The Stone Independent School
20140301_Trade 151_0278.jpg

Resources

 
 

further reading

"...For all the effort, time, and best intentions teachers invest in those reams of grade reports, we are lying to ourselves and to our students’ parents, cheating our students out of clear and accurate feedback on their academic process, and contributing to the greater illusion that grades are an accurate reflection of skill mastery..."

-LETTER GRADES DESERVE AN F (read more at the Atlantic)

"The Education Conservancy founder Lloyd Thacker thinks the rankings have had such a disastrous impact on higher education that he edited an entire book—College Unranked—aimed at reminding 'readers that college choice and admission are a matter of fit, not of winning a prize, and that many colleges are ‘good’ in different ways.' Critics like Roth and Thacker say the rankings contribute to the admissions frenzy, giving the impression that the most desirable schools—irrespective of the applicant and his or her specific interests and needs—are the ones at the top of the list, the ones that are harder to get into. 'They accentuate the race toward the wealthiest schools,' said Roth."

-The Commodification of College Admissions (the Atlantic)

"Many critics lay the blame on the College Board itself, a huge "non-profit" organization that operates like a big business. The College Board earns over half of all its revenues from its Advanced Placement program -- more than all its other revenue streams (SATs, SAT subject tests, PSATs) combined. The College Board's profits for 2009, the most recent year for which records were available, were 8.6 percent of revenue, which would be respectable even for a for-profit corporation. "When a non-profit company is earning those profits, something is wrong," says Americans for Educational Testing Reform. (The AETR's "report card" on the College Board awards a grade of D and cites numerous "areas of misconduct" by the College Board.)"

-AP TESTS ARE A SCAM (read more at the Atlantic.com)

Too often, today’s culture sends young people messages that emphasize personal success rather than concern for others and the common good,” said Richard Weissbourd, senior lecturer at the Harvard Graduate School of Education and co-director of the Making Caring Common Project. “As a rite of passage, college admissions plays a powerful role in shaping student attitudes and behaviors. Admissions deans are stepping up collectively to underscore the importance of meaningful engagement in communities and greater equity for economically diverse students.”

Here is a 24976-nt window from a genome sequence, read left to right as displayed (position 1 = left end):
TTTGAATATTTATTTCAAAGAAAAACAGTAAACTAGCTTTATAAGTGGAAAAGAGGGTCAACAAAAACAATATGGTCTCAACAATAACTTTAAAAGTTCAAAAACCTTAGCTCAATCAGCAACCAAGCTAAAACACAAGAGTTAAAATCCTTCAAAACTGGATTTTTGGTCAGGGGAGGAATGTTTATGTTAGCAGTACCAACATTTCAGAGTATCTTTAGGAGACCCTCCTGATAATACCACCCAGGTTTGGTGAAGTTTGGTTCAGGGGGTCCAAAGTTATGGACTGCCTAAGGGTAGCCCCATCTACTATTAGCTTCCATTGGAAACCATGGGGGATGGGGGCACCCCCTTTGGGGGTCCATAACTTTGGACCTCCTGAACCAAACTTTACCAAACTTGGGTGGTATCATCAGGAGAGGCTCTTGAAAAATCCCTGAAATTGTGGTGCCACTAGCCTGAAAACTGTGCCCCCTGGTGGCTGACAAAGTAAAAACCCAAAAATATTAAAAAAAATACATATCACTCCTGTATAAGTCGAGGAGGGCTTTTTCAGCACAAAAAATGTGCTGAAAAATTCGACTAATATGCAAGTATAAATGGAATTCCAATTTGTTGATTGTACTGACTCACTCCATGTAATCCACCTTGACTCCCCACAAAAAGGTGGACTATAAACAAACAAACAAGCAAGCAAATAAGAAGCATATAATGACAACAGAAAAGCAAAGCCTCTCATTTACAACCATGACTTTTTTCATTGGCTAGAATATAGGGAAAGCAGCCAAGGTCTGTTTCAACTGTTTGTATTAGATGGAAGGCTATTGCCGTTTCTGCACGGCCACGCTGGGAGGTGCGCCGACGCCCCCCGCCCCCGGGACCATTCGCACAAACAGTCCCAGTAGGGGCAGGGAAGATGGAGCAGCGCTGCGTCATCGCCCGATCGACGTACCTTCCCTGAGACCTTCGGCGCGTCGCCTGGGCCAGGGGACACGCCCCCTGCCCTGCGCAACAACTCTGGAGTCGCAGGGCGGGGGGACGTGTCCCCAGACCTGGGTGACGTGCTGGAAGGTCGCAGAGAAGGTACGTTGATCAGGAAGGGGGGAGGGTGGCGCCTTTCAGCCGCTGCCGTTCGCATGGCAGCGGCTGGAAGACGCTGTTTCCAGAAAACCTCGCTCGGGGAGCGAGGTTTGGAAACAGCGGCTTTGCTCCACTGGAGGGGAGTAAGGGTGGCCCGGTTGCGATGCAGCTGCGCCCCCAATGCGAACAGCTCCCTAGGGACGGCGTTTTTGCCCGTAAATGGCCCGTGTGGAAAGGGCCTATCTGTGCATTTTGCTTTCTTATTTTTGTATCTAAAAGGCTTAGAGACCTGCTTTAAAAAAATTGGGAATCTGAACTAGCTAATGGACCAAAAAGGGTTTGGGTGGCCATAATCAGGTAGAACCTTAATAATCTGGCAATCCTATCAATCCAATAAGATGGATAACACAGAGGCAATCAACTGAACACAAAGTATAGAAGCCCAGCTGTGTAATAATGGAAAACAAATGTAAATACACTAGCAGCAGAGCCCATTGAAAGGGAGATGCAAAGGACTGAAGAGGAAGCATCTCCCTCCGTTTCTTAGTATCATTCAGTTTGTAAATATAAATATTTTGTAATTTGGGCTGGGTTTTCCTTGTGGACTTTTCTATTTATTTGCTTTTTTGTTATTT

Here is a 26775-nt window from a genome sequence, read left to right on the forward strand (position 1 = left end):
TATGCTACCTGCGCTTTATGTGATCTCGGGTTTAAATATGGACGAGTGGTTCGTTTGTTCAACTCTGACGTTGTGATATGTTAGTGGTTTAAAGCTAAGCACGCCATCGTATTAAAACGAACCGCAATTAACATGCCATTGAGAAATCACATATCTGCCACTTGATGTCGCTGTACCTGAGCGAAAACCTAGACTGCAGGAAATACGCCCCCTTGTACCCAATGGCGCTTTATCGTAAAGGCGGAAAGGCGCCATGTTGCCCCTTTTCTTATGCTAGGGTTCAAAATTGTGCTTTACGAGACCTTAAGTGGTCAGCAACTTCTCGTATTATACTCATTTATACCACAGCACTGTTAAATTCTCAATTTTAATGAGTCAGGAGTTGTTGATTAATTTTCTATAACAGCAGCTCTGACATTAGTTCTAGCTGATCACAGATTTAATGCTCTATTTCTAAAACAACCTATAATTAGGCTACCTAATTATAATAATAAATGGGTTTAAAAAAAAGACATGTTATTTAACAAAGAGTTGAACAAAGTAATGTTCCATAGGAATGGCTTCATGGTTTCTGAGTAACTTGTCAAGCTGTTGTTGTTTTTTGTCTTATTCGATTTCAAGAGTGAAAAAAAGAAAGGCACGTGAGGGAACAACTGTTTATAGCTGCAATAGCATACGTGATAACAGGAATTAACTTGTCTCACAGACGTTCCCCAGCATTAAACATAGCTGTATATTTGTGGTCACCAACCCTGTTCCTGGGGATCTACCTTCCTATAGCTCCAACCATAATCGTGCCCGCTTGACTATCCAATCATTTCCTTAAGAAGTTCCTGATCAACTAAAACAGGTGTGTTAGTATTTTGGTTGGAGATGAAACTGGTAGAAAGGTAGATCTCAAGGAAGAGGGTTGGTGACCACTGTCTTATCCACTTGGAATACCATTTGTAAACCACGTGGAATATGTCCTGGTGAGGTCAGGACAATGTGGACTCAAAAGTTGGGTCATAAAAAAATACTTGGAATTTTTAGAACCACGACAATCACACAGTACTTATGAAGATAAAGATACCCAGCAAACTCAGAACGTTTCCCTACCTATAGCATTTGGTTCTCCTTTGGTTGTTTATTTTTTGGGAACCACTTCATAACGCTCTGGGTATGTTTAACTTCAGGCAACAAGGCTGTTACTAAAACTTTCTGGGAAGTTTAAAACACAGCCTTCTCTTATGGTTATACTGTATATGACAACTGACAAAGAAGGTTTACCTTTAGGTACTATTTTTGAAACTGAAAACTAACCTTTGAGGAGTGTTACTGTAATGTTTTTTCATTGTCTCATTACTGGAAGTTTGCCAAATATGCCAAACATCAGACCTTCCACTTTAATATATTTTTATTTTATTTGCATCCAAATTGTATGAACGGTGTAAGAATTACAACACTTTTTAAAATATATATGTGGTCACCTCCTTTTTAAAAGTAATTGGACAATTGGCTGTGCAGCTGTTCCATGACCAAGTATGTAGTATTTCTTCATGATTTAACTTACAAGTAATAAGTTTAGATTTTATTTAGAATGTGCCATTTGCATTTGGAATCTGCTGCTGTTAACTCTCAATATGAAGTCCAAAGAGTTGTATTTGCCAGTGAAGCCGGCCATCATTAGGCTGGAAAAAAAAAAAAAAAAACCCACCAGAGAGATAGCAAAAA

-Turning the Tide: Inpsiring Concern for Others For Others and The Common Good Through College Admissions (harvard.edu)

"In 2013, after taking the 2½-day “Lean LaunchPad for Educators” seminar, a few brave educators from Hawken School, a K-12 school in Cleveland, Ohio, decided to change the status quo. They returned to Hawken on fire with a vision of building a completely different sort of entrepreneurship course in their school. They saw the future was a course where students would learn by working on actual problems in the real world instead of sitting in a lecture hall. They adopted the Lean LaunchPad methodology because, as they said, it provides a framework for the chaos of a startup, where nothing is predictable. They found that they could approach teaching entrepreneurship like the scientific method. They ask their students to develop hypotheses and then get out of the classroom to conduct interviews to test them. They learn techniques for innovation, analytical approaches to research, and evidence-based systems for decision-making and problem-solving."

- THE WOODSTOCK OF K-12 EDUCATION (read more at Forbes.com)